Dec 16, 2009

Bernard Keane’s guide to writing to Ministers

Want to vent your fury about net censorship? Bernard Keane offers some tips for making your correspondence to your local MP as painful as possible, drawn from his sordid, blood-soaked and adventure-filled time as a public servant.

Bernard Keane ā€” Politics editor

Bernard Keane

Politics editor

If your first instinct upon hearing about the Rudd-Conroy plan to censor the internet is to email Stephen Conroy, your local member and Labor senators from your state to protest, wait up.

Or, in fact, do it anyway, then read this.

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47 thoughts on “Bernard Keane’s guide to writing to Ministers

  1. Michael

    Sounds like a snail mail DDoS attack!

  2. David Sanderson

    There is a devil in that boy.

    I think Bernard has just created an enormous new demand for advanced letter writing software. If you’re a software writer you will be able to charge an exorbitant price so that the bureaucrats can avoid the buck-passing hell described above.

    I assume that Bernard is not looking to return to the public service any time soon.

  3. deccles

    Bernard, thank you. I was half way through composing my rant to Kevin, Kelvin and Stephen last night but decided, I’ll just get a snarky pro forma reply from their staff. The first Conroy pro forma I got was positively rude. I can’t imagine what he sent to those not from Victoria…

    I shall indeed spend some effort crafting a letter than needs input on NBN Cleanfeed, Telstra plus some local and global issues.

    I am lightheaded with joy, malevovent joy, but joy none the less.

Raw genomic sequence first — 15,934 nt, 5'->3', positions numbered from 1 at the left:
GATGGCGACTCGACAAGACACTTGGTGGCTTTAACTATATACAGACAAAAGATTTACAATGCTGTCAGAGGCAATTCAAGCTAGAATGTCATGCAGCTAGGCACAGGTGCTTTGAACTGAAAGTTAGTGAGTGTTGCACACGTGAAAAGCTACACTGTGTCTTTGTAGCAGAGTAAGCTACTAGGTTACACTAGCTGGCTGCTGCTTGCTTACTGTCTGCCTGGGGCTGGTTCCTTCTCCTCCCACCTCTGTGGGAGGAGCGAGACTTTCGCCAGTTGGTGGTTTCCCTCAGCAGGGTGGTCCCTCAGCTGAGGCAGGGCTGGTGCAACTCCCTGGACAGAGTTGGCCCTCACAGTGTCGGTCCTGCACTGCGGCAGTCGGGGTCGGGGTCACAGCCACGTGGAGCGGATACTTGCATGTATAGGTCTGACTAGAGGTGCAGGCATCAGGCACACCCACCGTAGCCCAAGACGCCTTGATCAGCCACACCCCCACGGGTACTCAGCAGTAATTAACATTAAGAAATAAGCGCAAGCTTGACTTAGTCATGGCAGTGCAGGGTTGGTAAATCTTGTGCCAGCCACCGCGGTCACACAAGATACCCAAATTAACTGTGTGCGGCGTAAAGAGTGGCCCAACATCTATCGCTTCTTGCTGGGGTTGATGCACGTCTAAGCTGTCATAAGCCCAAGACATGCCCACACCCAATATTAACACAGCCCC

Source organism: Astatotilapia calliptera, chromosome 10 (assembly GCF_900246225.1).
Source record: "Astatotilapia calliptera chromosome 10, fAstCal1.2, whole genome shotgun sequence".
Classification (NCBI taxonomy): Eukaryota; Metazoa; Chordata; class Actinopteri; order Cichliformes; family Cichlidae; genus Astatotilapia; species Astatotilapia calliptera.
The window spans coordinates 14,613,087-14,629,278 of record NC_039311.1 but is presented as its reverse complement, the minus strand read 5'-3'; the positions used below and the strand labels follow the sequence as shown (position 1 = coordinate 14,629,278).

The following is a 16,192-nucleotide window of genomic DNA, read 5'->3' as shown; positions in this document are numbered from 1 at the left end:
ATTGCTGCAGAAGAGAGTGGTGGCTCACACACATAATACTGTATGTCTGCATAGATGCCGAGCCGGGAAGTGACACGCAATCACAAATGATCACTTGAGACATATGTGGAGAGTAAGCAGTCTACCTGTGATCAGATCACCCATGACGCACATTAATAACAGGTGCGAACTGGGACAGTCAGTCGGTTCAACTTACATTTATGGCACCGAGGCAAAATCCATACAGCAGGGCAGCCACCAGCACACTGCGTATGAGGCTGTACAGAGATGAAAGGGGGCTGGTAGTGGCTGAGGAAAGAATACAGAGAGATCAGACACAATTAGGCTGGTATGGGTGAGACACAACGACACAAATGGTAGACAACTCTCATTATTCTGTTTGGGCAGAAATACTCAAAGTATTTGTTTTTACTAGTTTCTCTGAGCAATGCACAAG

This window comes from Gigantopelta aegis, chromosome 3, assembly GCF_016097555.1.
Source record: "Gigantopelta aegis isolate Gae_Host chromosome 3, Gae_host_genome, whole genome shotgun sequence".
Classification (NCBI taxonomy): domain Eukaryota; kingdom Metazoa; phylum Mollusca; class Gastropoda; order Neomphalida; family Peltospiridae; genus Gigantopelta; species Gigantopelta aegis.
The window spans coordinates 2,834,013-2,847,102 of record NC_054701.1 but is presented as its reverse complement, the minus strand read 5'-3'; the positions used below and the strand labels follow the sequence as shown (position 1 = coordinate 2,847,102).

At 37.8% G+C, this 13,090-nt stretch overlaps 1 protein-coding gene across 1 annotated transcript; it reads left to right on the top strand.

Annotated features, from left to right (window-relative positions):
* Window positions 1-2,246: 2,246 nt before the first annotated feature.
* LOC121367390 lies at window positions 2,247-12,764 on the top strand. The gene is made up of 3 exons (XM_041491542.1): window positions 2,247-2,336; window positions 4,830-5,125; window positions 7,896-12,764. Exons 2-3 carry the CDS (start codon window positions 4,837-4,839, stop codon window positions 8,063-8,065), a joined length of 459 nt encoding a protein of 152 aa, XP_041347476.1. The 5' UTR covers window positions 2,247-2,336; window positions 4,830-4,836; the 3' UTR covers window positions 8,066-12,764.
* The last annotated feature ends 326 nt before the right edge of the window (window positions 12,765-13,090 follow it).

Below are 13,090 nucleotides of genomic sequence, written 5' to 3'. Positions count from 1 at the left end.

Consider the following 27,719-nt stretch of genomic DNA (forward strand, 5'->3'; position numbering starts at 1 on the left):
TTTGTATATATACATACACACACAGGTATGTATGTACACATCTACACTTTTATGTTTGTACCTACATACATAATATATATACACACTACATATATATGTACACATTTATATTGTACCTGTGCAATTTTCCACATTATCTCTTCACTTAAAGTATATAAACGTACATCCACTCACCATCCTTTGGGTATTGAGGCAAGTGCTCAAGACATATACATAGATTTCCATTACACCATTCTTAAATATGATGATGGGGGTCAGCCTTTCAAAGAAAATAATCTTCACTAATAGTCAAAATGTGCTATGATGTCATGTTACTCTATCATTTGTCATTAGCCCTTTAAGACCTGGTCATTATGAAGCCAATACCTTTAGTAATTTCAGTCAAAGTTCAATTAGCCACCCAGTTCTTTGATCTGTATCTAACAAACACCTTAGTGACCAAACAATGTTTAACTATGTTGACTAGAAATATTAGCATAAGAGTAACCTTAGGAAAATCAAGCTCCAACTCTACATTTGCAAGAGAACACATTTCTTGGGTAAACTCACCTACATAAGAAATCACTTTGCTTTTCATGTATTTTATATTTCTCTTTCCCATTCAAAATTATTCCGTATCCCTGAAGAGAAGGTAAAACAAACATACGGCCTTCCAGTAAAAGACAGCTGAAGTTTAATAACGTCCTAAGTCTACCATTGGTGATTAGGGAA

4. paddy

    Well done Bernard, that’s a beautiful article that will, no doubt, be causing untold angst in just the right offices.

    Hell, even Australia Post will love you. šŸ™‚

  5. Malcolm Street

    You’re a wicked, twisted man Bernard šŸ˜‰

  6. chinda63

    Speaking as someone who works in the biz, you got it spot on.

    And there will be a few department heads (not to mention Ministers) who will want your guts for garters for telling the plebs about it.

    Stuff ’em. It’s what we pay very good money for and it’s time they started listening to the masses instead of the minority Bible-bashing lobby.

  7. acannon

    So if no MPs ever actually read their correspondence, how is it that they all claim to have their finger on the pulse of their electorate’s views?

    Another deeply disheartening fact about our political system.

    It seems a shame that a time-wasting strategy is the only way we have to try an influence our politicians.

  8. Rachel Davies

    Ah the good old days when we weren’t allowed to bin any letters received by the Minister…. I still treasure the memory of a (justifiable) rant to one of Bob Hawke’s ministers. Minister actually did read the letter and was so incensed that he hand wrote a very rude paragraph in reply at the bottom of the letter, then marked the whole thing ‘for Departmental response, including the above’. We were a bit perplexed. The language the Minister had used was not at all what we were used to. The end product was a courteous introduction and conclusion, addressing the letter writer’s concerns, book ending the Minister’s words, which were properly attributed. A fun day at the office.

  9. Alison White

    Fantastic tips.

    While I am crikey subscriber, I’m sending this link to friends to distribute this message widely…so thanks for not putting this story behind the paywall šŸ™‚

  10. VJzoo

    Ministerials are excellent for clogging up the works. I used to be a CES Jobcentre Manager, with the unfortunate coincidence that our office was next door to the local member’s office. If I cut someone’s dole off because they’d repeatedly refused to go for a job, they’d march in next door and I’d be faced with a Ministerial within a few days. Which would take up hours of my time (and obviously a lot of other peoples in between). They wouldn’t get their dole reinstated, but they’d got some revenge by making my day a whole lot worse.

    I think Conroy’s office deserves a bit of that treatment šŸ™‚

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